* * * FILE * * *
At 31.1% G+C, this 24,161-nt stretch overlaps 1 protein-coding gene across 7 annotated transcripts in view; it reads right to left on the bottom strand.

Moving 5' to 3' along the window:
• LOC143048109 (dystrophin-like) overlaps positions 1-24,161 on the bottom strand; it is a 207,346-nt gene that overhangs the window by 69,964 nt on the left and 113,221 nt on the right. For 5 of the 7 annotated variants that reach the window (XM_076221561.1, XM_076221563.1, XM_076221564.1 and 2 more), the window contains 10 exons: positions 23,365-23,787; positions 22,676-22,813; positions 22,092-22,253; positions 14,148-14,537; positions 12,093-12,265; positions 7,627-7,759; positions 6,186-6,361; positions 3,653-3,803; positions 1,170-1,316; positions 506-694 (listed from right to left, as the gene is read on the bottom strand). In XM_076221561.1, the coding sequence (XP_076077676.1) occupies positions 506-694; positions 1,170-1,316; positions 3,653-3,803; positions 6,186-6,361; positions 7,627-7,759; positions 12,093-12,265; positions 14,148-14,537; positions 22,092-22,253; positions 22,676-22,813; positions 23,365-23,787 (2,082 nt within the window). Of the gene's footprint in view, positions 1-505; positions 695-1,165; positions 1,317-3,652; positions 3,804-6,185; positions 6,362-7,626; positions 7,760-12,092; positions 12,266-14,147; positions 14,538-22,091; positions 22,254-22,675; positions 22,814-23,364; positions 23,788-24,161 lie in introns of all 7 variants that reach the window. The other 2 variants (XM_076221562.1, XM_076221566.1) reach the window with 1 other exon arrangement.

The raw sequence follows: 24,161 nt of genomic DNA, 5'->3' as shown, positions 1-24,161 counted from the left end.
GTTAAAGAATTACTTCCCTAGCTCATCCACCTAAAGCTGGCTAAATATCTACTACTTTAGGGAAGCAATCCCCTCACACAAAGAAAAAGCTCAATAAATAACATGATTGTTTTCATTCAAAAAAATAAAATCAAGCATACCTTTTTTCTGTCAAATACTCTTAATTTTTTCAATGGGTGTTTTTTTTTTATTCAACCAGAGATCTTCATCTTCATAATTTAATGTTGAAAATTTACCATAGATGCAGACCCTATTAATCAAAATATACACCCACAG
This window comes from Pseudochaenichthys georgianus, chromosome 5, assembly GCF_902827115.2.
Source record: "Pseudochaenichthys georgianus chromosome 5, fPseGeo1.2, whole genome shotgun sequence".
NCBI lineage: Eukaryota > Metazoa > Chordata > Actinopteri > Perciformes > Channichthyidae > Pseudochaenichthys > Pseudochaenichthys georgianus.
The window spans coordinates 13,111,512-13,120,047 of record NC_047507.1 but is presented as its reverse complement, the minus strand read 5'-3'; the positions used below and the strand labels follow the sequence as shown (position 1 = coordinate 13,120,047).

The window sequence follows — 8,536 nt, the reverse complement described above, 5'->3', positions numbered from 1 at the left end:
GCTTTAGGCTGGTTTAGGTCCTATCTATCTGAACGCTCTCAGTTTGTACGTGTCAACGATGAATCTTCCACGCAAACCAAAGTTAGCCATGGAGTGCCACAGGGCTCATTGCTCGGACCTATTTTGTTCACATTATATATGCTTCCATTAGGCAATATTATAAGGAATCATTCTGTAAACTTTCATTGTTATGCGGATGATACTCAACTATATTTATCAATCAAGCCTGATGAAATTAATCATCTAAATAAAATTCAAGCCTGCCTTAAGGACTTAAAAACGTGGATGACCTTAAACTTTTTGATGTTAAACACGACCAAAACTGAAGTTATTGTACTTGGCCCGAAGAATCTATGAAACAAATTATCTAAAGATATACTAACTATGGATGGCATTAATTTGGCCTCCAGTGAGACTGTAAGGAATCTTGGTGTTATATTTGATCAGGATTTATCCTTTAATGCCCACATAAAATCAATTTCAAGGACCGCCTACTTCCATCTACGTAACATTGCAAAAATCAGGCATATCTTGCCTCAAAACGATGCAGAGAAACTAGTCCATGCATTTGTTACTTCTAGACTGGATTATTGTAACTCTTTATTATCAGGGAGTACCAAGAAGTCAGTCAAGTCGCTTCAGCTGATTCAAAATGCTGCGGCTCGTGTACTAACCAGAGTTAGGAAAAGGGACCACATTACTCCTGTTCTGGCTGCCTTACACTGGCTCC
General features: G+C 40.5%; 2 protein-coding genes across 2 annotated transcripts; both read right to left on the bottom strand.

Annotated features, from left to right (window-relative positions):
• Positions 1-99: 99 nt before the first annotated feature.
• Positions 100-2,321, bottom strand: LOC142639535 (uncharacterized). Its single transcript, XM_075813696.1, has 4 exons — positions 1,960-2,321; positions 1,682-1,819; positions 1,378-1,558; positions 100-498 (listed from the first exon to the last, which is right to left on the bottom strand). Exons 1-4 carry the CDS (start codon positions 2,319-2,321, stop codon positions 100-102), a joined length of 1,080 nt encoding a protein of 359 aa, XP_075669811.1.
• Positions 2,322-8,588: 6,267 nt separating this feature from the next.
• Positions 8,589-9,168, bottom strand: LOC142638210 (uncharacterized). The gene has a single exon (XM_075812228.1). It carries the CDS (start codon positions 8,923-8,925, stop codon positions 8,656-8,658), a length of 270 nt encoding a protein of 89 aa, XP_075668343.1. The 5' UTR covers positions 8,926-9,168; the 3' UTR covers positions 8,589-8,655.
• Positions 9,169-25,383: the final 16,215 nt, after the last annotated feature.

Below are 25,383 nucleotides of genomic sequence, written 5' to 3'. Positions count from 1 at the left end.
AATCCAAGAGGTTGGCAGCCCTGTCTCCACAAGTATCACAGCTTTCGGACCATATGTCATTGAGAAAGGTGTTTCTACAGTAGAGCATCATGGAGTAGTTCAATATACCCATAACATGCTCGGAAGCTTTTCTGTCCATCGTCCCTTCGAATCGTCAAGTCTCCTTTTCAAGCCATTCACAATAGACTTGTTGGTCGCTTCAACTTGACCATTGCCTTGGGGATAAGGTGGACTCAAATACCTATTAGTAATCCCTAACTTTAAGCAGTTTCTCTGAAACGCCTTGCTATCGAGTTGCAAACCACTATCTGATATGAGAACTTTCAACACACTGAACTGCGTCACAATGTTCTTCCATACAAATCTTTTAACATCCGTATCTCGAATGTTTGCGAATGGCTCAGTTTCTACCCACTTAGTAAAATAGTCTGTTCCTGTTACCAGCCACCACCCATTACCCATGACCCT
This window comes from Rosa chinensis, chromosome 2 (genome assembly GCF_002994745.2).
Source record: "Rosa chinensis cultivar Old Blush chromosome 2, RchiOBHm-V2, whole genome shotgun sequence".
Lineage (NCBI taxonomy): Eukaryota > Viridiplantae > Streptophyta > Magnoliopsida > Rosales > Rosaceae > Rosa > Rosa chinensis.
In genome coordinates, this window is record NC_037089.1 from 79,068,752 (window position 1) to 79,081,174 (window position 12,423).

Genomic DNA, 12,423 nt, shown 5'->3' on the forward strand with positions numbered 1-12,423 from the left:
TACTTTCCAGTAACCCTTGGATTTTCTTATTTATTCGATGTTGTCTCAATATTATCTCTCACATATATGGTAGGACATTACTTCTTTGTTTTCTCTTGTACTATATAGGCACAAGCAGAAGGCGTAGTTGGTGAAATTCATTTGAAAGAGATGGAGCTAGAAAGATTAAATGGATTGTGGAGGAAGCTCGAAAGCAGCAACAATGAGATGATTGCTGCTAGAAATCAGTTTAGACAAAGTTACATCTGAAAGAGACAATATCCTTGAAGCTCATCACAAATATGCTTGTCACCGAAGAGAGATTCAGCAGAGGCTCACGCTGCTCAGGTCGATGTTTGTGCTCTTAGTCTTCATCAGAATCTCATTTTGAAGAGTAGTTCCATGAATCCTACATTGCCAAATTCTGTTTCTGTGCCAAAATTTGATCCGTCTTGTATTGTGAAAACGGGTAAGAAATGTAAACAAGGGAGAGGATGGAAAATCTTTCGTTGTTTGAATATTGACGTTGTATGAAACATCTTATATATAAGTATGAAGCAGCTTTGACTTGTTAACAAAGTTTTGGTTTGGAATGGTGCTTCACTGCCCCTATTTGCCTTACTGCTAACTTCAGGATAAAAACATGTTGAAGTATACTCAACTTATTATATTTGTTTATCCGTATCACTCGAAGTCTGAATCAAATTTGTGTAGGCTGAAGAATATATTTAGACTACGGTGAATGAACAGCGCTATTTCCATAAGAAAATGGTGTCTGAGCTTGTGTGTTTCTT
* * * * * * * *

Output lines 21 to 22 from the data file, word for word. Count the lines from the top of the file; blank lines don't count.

This window comes from Rosa chinensis, chromosome 2 (genome assembly GCF_002994745.2).
Source record: "Rosa chinensis cultivar Old Blush chromosome 2, RchiOBHm-V2, whole genome shotgun sequence".